In regard to the ATO related issues, members' feedback included the fact that it has been a very busy 12 months and that the workload was onerous. Other broad areas focused on the view that the ATO generally takes the position that it is right and that tax agents have to do more administrative work considered to have previously been done by the ATO.
In terms of the non-ATO issues, it is perceived that there has been a general increasingly difficult business environment both nationally and internationally over the last 12 to 18 months.
Tax agents - easier
- Q1 The information I receive from the ATO helps me deal with the tax system
- Q2 The ATO's systems and business processes are being improved to make it easy for tax agents to deal with the tax system
- Q3 I feel it is easier now than it was in the past to deal with the tax system
Tax agents - cheaper
- Q4 The effort involved in dealing with the ATO is less now than in the past
- Q5 The effort involved in maintaining my clients' records is less now than in the past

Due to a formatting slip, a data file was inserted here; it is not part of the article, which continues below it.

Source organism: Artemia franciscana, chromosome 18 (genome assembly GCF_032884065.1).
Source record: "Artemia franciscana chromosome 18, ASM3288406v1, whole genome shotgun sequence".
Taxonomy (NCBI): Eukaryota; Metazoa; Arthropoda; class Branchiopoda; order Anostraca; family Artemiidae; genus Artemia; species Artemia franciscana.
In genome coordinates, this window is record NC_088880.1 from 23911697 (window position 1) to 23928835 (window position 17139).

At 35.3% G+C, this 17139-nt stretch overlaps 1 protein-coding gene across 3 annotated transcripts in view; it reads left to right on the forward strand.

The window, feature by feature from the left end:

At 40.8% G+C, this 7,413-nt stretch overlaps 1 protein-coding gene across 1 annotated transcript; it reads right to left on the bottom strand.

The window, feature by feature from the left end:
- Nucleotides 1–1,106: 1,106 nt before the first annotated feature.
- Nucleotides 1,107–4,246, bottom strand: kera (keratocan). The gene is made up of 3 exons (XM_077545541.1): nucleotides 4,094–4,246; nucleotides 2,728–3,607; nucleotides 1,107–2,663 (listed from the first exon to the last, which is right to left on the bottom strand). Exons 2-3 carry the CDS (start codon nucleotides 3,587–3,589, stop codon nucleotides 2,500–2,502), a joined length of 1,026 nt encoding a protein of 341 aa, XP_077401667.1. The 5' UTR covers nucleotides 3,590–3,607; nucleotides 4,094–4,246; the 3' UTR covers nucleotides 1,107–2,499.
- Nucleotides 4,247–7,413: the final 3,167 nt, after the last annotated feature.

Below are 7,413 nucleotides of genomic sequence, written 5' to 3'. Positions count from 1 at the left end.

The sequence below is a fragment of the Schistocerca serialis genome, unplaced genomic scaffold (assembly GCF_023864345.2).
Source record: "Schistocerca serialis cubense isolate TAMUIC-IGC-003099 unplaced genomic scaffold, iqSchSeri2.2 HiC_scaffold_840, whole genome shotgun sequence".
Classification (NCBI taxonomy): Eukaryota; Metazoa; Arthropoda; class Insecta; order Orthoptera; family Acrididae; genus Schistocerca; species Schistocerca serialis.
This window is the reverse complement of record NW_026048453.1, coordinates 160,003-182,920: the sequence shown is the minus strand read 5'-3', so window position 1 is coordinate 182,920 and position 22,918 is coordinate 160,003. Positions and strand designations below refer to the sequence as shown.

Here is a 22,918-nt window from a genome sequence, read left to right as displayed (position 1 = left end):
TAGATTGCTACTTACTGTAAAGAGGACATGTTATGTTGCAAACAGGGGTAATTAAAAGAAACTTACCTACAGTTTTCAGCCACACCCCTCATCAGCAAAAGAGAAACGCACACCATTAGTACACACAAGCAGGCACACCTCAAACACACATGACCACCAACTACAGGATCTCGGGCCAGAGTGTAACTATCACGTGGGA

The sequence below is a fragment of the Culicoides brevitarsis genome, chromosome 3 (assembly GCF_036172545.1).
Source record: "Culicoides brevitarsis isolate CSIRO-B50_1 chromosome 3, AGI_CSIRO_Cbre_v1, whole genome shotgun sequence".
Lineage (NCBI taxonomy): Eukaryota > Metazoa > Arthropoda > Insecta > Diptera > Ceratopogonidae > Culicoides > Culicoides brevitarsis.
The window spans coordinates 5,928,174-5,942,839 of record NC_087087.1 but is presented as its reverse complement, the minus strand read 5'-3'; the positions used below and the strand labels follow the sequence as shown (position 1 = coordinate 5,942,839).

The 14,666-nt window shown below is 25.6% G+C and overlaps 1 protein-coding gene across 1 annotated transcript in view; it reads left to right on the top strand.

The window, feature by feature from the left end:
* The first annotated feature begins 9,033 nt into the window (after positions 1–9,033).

Tax agents - more personalised
- Q6 The information and assistance I receive from the ATO is tailored to meet my needs.
We measure the easier, cheaper and more personalised aspects of our program for businesses through our business perceptions survey. Although there has been a gradual upward trend over time, many of the results of the December 2007 and May 2008 surveys are lower than previous surveys.
We will explore the possible drivers behind these results in our discussions with businesses. If they are factors the ATO can influence, we will work with businesses to design solutions.
On a positive note, 90% of businesses surveyed believe that we treat them fairly and reasonably and 75% believe that we make complying with their tax obligations as easy as possible. Consistent with previous year's results the lowest indicator relates to record keeping (Q5).
Businesses - easier
- Q1 The ATO tries to make complying with my business tax obligations as easy as possible
- Q2 I feel it is easier now than in the past to deal with the tax system.
Businesses - cheaper
- Q3 The ATO tries to make complying with my business tax obligations as inexpensive as possible
- Q4 The effort involved in completing my business tax return is less now than in previous years
- Q5 The effort involved in maintaining records to support claims in my business tax return is less now than in previous years
Businesses - more personalised
- Q6 The ATO treats me fairly and reasonably
- Q7 The ATO takes into account my circumstances when making decisions
- Q8 The advice and information I receive from the ATO is tailored to meet my needs
- Q9 The ATO looks for new ways of doings things to help taxpayers